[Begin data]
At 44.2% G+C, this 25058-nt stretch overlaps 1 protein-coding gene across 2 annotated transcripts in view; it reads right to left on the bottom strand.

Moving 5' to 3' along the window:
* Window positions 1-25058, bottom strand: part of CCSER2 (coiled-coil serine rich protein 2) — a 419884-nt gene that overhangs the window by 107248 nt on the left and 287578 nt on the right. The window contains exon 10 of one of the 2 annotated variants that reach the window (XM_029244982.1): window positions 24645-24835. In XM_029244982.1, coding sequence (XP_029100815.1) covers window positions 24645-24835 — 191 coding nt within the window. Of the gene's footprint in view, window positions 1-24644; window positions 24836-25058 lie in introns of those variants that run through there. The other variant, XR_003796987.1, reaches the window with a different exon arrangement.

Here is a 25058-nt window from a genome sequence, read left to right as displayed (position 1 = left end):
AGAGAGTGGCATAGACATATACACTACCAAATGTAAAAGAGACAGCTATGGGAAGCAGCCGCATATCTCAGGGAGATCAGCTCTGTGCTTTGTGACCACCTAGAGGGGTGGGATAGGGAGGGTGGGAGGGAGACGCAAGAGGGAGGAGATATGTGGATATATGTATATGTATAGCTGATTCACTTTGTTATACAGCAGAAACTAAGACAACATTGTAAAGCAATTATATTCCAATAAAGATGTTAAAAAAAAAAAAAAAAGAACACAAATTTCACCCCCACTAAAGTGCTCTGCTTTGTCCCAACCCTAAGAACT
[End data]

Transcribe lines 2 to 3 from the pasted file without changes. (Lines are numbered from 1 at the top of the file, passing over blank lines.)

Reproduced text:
Moving 5' to 3' along the window:
* Window positions 1-25058, bottom strand: part of CCSER2 (coiled-coil serine rich protein 2) — a 419884-nt gene that overhangs the window by 107248 nt on the left and 287578 nt on the right. The window contains exon 10 of one of the 2 annotated variants that reach the window (XM_029244982.1): window positions 24645-24835. In XM_029244982.1, coding sequence (XP_029100815.1) covers window positions 24645-24835 — 191 coding nt within the window. Of the gene's footprint in view, window positions 1-24644; window positions 24836-25058 lie in introns of those variants that run through there. The other variant, XR_003796987.1, reaches the window with a different exon arrangement.